Kenneth Cohen

In the Desert

The Keli Yakar paints an interesting picture relating to the backdrop of the Book of Bamidbar. This fourth book of the Torah describes the major events that took place while the Jewish people lived in the desert.

The history depicted began on Rosh Chodesh Iyar, in the beginning of the second year after the exodus from Egypt. The Jewish people had survived a tumultuous first year. They went from receiving the Torah, to sinning with the Golden Calf, and constructing the portable Beit Hamikdash, known as the Mishkan.

The first of Iyar began a period of relative calm, when the nation would settle into a regular routine.

The first order of business was to count the men over the age of 20, by way of the half shekel. The Levites were counted from the age of one month by way of a “Bat Kol,” or heavenly voice that told Moshe the number of Levites in each tent.

The numbers 600,000 of the Jewish army, and the 22,000 Leviim were significant on a more mystical level. The 600,000 was needed for the Divine Presence to rest on Israel. The 22,000 were the number of ministering angels in Heaven that needed a corresponding number to those who devoted their lives to serving in the Temple.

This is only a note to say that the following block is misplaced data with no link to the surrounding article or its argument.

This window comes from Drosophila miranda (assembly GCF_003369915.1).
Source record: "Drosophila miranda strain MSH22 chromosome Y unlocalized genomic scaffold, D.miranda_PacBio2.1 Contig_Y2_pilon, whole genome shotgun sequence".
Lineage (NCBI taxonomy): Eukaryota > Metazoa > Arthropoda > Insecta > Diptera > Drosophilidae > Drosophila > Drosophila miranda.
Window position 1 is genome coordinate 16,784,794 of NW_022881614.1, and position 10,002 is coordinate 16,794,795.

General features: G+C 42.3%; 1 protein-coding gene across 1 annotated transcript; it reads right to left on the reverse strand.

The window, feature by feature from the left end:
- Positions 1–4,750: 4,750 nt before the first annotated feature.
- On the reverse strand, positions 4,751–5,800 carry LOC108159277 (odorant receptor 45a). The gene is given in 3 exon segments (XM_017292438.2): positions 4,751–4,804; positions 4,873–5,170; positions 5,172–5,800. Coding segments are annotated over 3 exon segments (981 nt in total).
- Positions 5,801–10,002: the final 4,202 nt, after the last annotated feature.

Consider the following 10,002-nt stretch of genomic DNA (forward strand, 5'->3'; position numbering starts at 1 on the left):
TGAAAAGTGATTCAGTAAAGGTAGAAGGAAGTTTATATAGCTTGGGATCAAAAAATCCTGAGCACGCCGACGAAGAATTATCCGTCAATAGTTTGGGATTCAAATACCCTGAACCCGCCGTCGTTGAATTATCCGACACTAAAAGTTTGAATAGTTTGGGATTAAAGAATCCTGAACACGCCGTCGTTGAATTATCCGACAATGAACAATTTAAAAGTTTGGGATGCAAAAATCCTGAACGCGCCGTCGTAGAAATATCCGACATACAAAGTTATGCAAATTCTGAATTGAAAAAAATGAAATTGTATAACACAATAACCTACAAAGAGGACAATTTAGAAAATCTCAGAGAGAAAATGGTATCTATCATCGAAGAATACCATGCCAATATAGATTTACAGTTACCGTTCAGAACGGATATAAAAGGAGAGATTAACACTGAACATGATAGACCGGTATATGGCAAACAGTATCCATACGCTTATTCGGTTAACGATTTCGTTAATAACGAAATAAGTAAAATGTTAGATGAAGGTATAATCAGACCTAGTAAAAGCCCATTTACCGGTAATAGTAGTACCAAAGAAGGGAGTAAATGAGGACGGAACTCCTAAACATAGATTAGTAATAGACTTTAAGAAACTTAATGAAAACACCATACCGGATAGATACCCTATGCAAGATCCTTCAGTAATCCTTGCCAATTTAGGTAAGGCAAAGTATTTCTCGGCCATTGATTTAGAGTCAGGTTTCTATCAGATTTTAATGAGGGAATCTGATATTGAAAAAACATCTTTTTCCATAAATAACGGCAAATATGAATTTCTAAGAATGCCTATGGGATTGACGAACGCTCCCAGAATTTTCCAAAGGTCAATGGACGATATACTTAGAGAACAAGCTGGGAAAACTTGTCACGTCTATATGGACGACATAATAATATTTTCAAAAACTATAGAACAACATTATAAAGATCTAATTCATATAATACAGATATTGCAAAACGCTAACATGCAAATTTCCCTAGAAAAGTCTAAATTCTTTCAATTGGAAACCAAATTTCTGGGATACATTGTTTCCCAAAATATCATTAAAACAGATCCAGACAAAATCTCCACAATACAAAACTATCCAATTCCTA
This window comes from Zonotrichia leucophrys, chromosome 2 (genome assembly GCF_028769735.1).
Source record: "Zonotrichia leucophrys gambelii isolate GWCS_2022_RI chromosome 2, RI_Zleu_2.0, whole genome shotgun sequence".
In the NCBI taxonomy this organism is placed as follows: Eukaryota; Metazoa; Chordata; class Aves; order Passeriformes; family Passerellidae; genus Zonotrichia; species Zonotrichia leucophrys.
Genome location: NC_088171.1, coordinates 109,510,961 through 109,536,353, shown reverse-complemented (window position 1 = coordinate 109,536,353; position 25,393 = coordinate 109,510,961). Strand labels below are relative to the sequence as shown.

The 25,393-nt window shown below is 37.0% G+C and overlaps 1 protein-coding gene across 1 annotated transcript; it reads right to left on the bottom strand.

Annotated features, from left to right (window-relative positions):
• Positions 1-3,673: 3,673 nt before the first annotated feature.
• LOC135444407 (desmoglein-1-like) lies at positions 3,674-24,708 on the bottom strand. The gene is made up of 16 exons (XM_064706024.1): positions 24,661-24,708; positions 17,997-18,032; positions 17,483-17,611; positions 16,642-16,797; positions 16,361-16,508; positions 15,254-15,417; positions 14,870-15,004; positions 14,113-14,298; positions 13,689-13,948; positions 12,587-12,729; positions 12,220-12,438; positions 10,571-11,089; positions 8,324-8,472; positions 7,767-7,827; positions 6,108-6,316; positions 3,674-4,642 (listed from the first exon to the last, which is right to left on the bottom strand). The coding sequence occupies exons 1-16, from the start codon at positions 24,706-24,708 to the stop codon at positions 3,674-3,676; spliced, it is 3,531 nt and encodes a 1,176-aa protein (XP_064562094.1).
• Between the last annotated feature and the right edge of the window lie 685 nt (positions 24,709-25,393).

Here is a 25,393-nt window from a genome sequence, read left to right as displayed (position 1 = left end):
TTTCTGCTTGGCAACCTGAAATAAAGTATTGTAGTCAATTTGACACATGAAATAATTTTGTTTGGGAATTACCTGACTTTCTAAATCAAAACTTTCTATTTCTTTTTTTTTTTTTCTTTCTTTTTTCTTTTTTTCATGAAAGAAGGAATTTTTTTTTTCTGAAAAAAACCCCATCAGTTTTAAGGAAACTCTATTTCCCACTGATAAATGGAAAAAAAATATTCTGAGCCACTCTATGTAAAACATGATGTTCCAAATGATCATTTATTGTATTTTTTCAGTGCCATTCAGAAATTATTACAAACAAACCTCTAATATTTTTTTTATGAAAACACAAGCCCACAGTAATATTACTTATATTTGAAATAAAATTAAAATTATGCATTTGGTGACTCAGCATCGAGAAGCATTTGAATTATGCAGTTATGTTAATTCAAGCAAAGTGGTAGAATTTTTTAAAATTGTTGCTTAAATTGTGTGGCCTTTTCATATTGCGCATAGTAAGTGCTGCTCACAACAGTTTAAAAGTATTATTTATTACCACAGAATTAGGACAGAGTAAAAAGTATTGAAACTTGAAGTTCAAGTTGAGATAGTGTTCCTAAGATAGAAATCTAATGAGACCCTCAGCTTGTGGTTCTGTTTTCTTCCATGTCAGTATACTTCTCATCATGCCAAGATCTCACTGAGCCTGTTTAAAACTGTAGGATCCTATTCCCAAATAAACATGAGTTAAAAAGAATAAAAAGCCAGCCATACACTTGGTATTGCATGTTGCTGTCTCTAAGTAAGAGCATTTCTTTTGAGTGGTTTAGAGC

Moshe Rabbeinu was only able to enter the אבל מועד, Tent of Meeting, on the first of Iyar. The Clouds of Glory had blocked his entrance.

The Keli Yakar went on to explain that our bond with Hashem on Mount Sinai was like a marriage. The Jewish people were like the bride that was all adorned.

The first year of marriage had more or less come to an end. Now the Jews of the desert could fulfill their role as דור דיעה, “the generation of knowledge.” They would be spending most of their time studying the details of the Torah received on Sinai. Food and shelter was provided for them, and they would not be traveling again as they did in the first year, until their final year in the desert.

In the coming weeks, we will learn of the major events of the next 39 years. It wasn’t always smooth, but these events very much shaped our people.

About the Author
Rabbi Cohen has been a Torah instructor at Machon Meir, Jerusalem, for over twenty years while also teaching a Talmud class in the Shtieblach of Old Katamon. Before coming to Israel, he was the founding rabbi of Young Israel of Century City, Los Angeles. He recently published a series of Hebrew language-learning apps, which are available at